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Re: Phylogeny of Maniraptora
James R. Cunningham <email@example.com> wrote:
You're interpreting me correctly. There are times when being coplanar
would be an advantage. There are other times when being actively
non-coplanar might offer even more advantage. I gather from your
phrasing below that you accept hindlimb involvement in all wings associated
with patagiums. If so, is that a functional requirement?
I was referring to the membrane (patagium) stretched between the forelimbs
and hindlimbs of gliding mammals - colugos, "flying" squirrels, "flying"
possums, and the like. The patagium links the forelimbs and hindlimbs in
functional allegiance during gliding. _M. gui_ probably displayed a similar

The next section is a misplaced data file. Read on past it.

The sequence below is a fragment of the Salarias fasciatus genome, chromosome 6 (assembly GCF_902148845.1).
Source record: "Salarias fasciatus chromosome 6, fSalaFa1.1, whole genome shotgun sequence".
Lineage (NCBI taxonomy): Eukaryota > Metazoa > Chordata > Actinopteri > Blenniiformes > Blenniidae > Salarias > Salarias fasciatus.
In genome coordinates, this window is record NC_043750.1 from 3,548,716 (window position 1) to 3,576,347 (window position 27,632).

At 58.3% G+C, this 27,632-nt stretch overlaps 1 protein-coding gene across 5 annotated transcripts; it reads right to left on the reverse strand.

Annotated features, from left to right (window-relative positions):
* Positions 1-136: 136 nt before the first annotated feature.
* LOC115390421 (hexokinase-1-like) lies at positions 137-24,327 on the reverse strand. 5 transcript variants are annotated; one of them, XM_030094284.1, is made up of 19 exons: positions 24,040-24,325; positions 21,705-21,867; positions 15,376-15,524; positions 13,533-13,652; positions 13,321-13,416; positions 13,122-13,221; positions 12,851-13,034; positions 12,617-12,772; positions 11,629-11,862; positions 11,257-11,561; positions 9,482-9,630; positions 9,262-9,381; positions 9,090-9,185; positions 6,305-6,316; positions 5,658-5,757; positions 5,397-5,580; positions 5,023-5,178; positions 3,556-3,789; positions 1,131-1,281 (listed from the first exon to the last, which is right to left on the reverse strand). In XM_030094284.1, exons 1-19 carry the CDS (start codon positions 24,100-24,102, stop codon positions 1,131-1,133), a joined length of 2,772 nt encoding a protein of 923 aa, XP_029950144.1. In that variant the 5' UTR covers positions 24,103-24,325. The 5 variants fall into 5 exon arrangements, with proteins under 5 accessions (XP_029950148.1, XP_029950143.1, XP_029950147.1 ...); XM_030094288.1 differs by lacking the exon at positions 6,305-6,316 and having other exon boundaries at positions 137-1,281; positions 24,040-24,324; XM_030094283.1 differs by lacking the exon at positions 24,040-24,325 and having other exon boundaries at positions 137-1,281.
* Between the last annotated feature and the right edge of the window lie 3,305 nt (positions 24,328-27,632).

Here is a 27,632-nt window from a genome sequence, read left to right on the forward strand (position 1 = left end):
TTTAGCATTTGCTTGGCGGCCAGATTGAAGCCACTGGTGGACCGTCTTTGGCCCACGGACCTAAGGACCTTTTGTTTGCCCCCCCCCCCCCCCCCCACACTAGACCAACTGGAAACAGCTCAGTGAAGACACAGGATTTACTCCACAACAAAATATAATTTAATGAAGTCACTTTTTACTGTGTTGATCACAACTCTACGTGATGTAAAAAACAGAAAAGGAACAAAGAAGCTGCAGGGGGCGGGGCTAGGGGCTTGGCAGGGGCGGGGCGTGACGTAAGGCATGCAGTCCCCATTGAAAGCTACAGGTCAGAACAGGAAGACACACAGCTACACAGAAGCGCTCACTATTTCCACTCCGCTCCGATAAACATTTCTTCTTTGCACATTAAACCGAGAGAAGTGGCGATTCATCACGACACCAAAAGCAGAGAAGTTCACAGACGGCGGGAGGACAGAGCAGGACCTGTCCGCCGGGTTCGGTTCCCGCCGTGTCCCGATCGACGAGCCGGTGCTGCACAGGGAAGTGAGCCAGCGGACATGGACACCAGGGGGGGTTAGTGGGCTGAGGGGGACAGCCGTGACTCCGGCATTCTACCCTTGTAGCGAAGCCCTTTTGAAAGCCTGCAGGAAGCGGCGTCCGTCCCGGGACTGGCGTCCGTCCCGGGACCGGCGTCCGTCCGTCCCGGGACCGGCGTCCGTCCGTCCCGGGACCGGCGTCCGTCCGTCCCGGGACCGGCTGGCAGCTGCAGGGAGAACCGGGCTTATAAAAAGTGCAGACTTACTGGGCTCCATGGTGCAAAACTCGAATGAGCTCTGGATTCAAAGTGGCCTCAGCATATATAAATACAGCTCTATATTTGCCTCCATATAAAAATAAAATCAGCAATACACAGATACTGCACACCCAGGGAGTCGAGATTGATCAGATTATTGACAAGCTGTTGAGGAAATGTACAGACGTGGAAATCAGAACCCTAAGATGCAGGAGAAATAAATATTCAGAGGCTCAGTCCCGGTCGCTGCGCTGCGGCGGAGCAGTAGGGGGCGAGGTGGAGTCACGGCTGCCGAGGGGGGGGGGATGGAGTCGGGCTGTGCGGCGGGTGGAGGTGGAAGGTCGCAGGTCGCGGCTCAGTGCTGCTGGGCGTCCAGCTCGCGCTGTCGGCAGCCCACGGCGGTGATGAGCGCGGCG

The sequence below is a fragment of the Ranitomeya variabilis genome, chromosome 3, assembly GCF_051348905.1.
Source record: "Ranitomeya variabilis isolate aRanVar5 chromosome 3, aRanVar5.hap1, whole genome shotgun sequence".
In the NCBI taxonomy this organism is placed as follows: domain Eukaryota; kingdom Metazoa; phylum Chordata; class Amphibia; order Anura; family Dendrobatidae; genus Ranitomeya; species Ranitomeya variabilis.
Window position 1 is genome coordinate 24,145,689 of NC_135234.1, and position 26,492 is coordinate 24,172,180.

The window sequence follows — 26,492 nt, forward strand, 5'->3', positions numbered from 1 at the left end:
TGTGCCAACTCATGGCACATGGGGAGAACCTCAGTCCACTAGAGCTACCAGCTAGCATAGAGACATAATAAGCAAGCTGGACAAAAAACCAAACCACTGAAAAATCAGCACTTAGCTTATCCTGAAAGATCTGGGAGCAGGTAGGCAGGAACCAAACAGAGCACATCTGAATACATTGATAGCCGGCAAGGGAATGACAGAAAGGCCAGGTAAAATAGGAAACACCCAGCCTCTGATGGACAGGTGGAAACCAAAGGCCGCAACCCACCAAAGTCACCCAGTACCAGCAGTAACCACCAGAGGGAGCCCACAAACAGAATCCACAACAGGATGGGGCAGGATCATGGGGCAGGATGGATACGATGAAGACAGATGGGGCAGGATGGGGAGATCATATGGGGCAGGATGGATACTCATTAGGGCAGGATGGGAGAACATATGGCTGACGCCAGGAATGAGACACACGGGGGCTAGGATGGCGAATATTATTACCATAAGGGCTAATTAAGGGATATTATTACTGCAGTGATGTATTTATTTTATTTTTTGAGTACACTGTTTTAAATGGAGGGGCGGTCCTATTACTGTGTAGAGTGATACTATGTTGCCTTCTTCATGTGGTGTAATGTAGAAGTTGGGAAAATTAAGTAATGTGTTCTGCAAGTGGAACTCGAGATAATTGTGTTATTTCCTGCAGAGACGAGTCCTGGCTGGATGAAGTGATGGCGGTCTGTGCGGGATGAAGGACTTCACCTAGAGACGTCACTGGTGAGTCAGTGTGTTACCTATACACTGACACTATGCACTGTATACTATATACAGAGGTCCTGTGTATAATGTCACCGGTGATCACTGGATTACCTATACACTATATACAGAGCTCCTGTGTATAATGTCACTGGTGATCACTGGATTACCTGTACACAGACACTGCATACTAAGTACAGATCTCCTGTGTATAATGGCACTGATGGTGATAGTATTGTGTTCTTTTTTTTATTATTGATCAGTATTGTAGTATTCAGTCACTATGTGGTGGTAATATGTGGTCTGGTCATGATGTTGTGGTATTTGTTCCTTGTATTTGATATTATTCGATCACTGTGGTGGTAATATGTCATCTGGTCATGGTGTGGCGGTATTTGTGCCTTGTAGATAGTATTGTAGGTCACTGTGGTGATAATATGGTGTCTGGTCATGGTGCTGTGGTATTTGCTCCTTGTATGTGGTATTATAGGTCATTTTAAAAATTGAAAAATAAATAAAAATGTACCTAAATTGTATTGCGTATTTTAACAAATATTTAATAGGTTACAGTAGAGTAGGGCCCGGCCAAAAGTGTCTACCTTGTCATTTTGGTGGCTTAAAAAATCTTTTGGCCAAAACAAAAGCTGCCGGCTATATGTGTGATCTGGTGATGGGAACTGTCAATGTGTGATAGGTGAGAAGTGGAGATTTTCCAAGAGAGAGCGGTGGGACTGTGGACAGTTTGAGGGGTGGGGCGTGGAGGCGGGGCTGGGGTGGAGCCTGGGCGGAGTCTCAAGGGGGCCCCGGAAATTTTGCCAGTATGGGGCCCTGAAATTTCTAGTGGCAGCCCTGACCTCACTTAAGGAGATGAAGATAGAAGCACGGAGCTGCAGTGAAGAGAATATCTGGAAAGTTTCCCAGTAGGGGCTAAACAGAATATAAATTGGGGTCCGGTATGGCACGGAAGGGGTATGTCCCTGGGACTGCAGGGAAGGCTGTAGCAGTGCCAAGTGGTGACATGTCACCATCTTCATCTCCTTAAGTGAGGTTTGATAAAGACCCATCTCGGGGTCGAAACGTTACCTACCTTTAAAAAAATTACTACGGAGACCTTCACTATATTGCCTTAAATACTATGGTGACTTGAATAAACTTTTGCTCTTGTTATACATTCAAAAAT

Graydon <firstname.lastname@example.org> wrote:
You get something like flapping from the predatory stroke if you push a
basal maniraptoran out of a tree; it may not do any good, but that's what
its arms _do_ when trying to move rapidly, they're not the peculiar
wide-range-of-motion things people have got.
Sorry, I don't follow. Why would the maniraptoran flail its arms around in
a predatory-stroke-like motion when falling from a tree?
Come to think of it, who pushed it out of the tree in the first place? What
I'm getting at is, if a maniraptoran can get up a tree, it must have the
ability to get down. Therefore, it may have evolved an apparatus that
facilitated this route.
If it's a maniraptoran, it can flap. (maybe not *well*, but it can flap.)
But, *why* would it flap? You've explained the *how*, but not the *why* of
the predatory stroke --> flight stroke pathway.
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